The Committee wrote to the Home Secretary supporting the Government’s view. My hon. Friend the Member for Walsall North (Mr Winnick) is right: he did not support the letter being sent, nor its contents, but every other member of the Committee did, representing every other major party in the House. As he knows, he often finds himself in a minority of one on issues that are voted upon in the Committee. That in no way means that we do not take his view seriously. Of course we do. He is a very distinguished Member of the House. But that was the view of the Committee, as I correctly reported to the Home Secretary in my letter last night. It echoed what the Prime Minister said to me and other Select Committee Chairs when he said that this was not a land-grab; that this was existing legislation and not about additional powers. I and the Committee support this on the basis of the assurances given by the Prime Minister to me at Downing street, and to other Select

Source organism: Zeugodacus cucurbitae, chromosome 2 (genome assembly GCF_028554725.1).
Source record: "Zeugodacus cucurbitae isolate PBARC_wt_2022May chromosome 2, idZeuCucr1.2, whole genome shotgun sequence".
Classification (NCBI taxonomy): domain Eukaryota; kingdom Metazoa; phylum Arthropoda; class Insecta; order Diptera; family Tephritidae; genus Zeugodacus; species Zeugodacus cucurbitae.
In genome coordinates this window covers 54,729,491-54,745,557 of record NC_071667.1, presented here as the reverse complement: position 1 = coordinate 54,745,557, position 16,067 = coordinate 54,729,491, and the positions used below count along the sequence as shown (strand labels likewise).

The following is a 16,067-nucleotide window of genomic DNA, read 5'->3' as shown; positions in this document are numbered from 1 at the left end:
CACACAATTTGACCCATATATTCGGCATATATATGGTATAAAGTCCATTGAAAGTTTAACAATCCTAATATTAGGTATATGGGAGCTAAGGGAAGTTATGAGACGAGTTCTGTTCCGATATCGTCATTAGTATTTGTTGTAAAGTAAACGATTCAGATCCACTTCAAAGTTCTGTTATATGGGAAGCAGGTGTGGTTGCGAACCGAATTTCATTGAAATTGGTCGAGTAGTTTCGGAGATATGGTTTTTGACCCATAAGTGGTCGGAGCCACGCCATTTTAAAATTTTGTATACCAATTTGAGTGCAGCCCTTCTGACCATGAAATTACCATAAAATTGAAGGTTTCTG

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Committee Chairs, and to members of the Committee only yesterday by the Home Secretary, that no additional powers are being sought by the Government. I think that that is the basis upon which the shadow Home Secretary and the official Opposition also support the Government.

There are two issues that I hope the Minister will take on board in Committee. The first, of course, is the need to ensure that the scrutiny process is as robust as possible. The Home Affairs Committee recently published a report on counter-terrorism. Its conclusions—I will not go through them all because they are too long—talked about enhancing the role of Parliament and the various commissioners. We felt that it was unacceptable that at least one of the commissioners was part time, with a part-time secretary to deal with these very important issues. We felt that some of the commissioners should be amalgamated to produce full-time people who are able to scrutinise the work of the security services.